to maintain inequality and just let the winners keep winning, and yet you wrote a whole book about how you want to create opportunities for David to become Goliath, so you should be running for David, the book was an abstract exercise in understanding what Howie a socially maladaptive outcome, the underdog winning can be understood That's all. Let me give you another that is not to be lasting. Let me do it. Plain to you. How I first came with understanding. What you are overstating is the degree joy that accompanies underdogs victory. The reason you're overstating it is you're forgetting the circumstances under which underdogs win. So I first clearly formulated this principle brooding for the favourite during the nineteen seventy six Montreal Olympics when great joy, who was the overwhelming favoured too in the long run the hijab lost to abolish guy Vladic, something
who is nothing whose like not even a good. Why? Because it rain that day and great joy depended, was a very technique driven high jumper who needed absolute precision in his money. His foot for Egypt. It was raining and wet. His foot was slipping and sliding he lost and like melodic one right now, Vladic for the rest of his life would look at his gold medal and say well. You know only really wonders because it was raining, we're gonna, know everything. Oh yeah has attained it out. We hold our tainted victory yeah even today, even today he looks it he's got his how big is providence in a case on his wall. He probably got in that tucked away in Spanish and it and is his daughter, says to him. How did you do in the seventy six Olympics want to talk about it
you? I cannot let you get away with that. You have claimed that that Rosson Isabel gave you your worldview with the person and the situation, a book that there are it's on their research on attribution theory, which showed very clearly send for decades that human beings, naturally tribute failures to external forces and successes to internal forces, so logic is going around. Thinking I am the world's greatest high jumper, and not only that was able to be great on a day when it rained when I was in it serious disadvantage so eat that great joy. Secondly, I am not going to change your mind. I can tell it's fine go back What are you gonna change? Yours This is not just the underdog to have a chance suggests experience for a moment. The joy of being on Daphne is tainted let us examine listener, an audience questions. This is from Kelly. She wants to know how often you assess your career goals,
how your goals have changed over time. I dont know if I have gurgles just to be left alone in this way. I can't let that would go. You ve, it is these shifts in turns right, so you started a podcast you're. Writing a tv pilot. At one point you you must be trying to accomplish something in terms of your influence in the way that you spread ideas is there's not a goal there will. I do want to get bored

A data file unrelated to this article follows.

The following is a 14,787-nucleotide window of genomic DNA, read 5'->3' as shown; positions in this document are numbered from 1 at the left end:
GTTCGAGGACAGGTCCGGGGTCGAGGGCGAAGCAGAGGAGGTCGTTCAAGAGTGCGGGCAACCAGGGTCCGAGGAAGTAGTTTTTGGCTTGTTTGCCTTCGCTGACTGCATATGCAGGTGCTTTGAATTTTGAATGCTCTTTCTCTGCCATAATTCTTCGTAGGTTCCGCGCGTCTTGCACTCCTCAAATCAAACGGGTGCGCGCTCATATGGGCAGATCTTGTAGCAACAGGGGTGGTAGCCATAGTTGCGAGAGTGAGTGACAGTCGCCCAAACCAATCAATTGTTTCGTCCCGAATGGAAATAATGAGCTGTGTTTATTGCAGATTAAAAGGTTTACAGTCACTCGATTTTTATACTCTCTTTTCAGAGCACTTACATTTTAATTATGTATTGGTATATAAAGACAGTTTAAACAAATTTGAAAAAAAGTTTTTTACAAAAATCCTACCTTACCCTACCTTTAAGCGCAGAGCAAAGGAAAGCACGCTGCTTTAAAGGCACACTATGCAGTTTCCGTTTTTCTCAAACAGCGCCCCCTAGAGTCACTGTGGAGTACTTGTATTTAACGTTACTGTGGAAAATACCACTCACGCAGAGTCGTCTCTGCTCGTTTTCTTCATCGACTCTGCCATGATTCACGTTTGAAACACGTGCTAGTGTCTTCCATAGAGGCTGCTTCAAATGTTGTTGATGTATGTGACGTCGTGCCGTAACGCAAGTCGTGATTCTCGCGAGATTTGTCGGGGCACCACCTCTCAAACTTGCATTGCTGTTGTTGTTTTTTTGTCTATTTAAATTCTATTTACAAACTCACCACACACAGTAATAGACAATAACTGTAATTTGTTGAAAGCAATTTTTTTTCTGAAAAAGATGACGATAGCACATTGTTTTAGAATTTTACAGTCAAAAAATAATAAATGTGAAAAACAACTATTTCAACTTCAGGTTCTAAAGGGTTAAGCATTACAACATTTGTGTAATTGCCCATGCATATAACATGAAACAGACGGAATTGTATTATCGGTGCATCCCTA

I think I mean in the series of time our notice anything more than that that I'd like to try the pockets was. I won't try something new. The screenplay was. I want to try something new. The ruddy books was. I won't try something new. I left the Washington Post DO magazine voting because I want to try something new. I mean I was an unhappy in any of those places, but I just thought, but I ll fix the most money I hadn't jobless. What most one was at the worshippers hugely fund, but at a certain point it is u yours, well, there's more to life than just this right, so you should try. Something else shown wants to know recently I guess what I want to try something new screenplay was. I want to try something new. The ruddy books was, I one try something new. I left the washed imposed do magazine voting, because I want to try something new. I mean I was an unhappy in any of those places, but I just thought, but I ll fix
That is that you should never explain your disagreement in straightforward way. You should rather quietly and in a kind of behind the backs, sort of way make feelings known so one of the things that I felt here. That's a disappointment to sort out this is this is the most important irritated watchword was I really very early on that? The way to make sure that you were given a Simon set, you light was to never do a good job with assignments set you didn't and this then strategic sloppiness. This is so routinely violated by people so at the Washington Post, we're editor. Who is obsessed with whether stories. If there was a hurricane, he wanted to send twenty people. And nothing is less funding covering hurricane and so the hurricanes. With common we wouldn't be sent on mass. And I could see. I was no dummy. I could see what a trappist was cause there's like too